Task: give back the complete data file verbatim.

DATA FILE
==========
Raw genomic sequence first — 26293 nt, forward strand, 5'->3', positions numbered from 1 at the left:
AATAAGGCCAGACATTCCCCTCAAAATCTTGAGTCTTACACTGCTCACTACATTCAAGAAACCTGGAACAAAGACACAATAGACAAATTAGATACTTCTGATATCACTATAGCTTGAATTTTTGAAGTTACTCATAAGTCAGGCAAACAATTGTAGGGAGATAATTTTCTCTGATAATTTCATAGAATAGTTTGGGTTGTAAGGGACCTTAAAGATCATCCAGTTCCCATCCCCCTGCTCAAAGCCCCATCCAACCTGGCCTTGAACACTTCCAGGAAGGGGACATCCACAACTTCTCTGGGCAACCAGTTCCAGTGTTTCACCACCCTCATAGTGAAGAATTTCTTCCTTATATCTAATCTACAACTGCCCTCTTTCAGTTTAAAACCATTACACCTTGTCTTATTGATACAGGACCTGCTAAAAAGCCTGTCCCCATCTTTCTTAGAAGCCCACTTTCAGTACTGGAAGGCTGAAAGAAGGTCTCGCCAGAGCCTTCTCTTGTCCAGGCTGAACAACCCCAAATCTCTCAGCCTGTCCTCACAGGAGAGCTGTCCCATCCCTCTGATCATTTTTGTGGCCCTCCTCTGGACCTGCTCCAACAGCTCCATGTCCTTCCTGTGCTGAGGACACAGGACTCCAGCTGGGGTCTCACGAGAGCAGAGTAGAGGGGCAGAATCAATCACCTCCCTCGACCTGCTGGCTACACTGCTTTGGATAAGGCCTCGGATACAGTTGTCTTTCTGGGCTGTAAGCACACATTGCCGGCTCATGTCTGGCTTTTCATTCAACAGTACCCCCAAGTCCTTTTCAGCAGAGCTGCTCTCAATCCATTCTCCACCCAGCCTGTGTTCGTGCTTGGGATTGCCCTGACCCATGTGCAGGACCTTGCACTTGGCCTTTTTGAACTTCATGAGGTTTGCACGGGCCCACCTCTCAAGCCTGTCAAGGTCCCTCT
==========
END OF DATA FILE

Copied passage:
Raw genomic sequence first — 26293 nt, forward strand, 5'->3', positions numbered from 1 at the left:
AATAAGGCCAGACATTCCCCTCAAAATCTTGAGTCTTACACTGCTCACTACATTCAAGAAACCTGGAACAAAGACACAATAGACAAATTAGATACTTCTGATATCACTATAGCTTGAATTTTTGAAGTTACTCATAAGTCAGGCAAACAATTGTAGGGAGATAATTTTCTCTGATAATTTCATAGAATAGTTTGGGTTGTAAGGGACCTTAAAGATCATCCAGTTCCCATCCCCCTGCTCAAAGCCCCATCCAACCTGGCCTTGAACACTTCCAGGAAGGGGACATCCACAACTTCTCTGGGCAACCAGTTCCAGTGTTTCACCACCCTCATAGTGAAGAATTTCTTCCTTATATCTAATCTACAACTGCCCTCTTTCAGTTTAAAACCATTACACCTTGTCTTATTGATACAGGACCTGCTAAAAAGCCTGTCCCCATCTTTCTTAGAAGCCCACTTTCAGTACTGGAAGGCTGAAAGAAGGTCTCGCCAGAGCCTTCTCTTGTCCAGGCTGAACAACCCCAAATCTCTCAGCCTGTCCTCACAGGAGAGCTGTCCCATCCCTCTGATCATTTTTGTGGCCCTCCTCTGGACCTGCTCCAACAGCTCCATGTCCTTCCTGTGCTGAGGACACAGGACTCCAGCTGGGGTCTCACGAGAGCAGAGTAGAGGGGCAGAATCAATCACCTCCCTCGACCTGCTGGCTACACTGCTTTGGATAAGGCCTCGGATACAGTTGTCTTTCTGGGCTGTAAGCACACATTGCCGGCTCATGTCTGGCTTTTCATTCAACAGTACCCCCAAGTCCTTTTCAGCAGAGCTGCTCTCAATCCATTCTCCACCCAGCCTGTGTTCGTGCTTGGGATTGCCCTGACCCATGTGCAGGACCTTGCACTTGGCCTTTTTGAACTTCATGAGGTTTGCACGGGCCCACCTCTCAAGCCTGTCAAGGTCCCTCT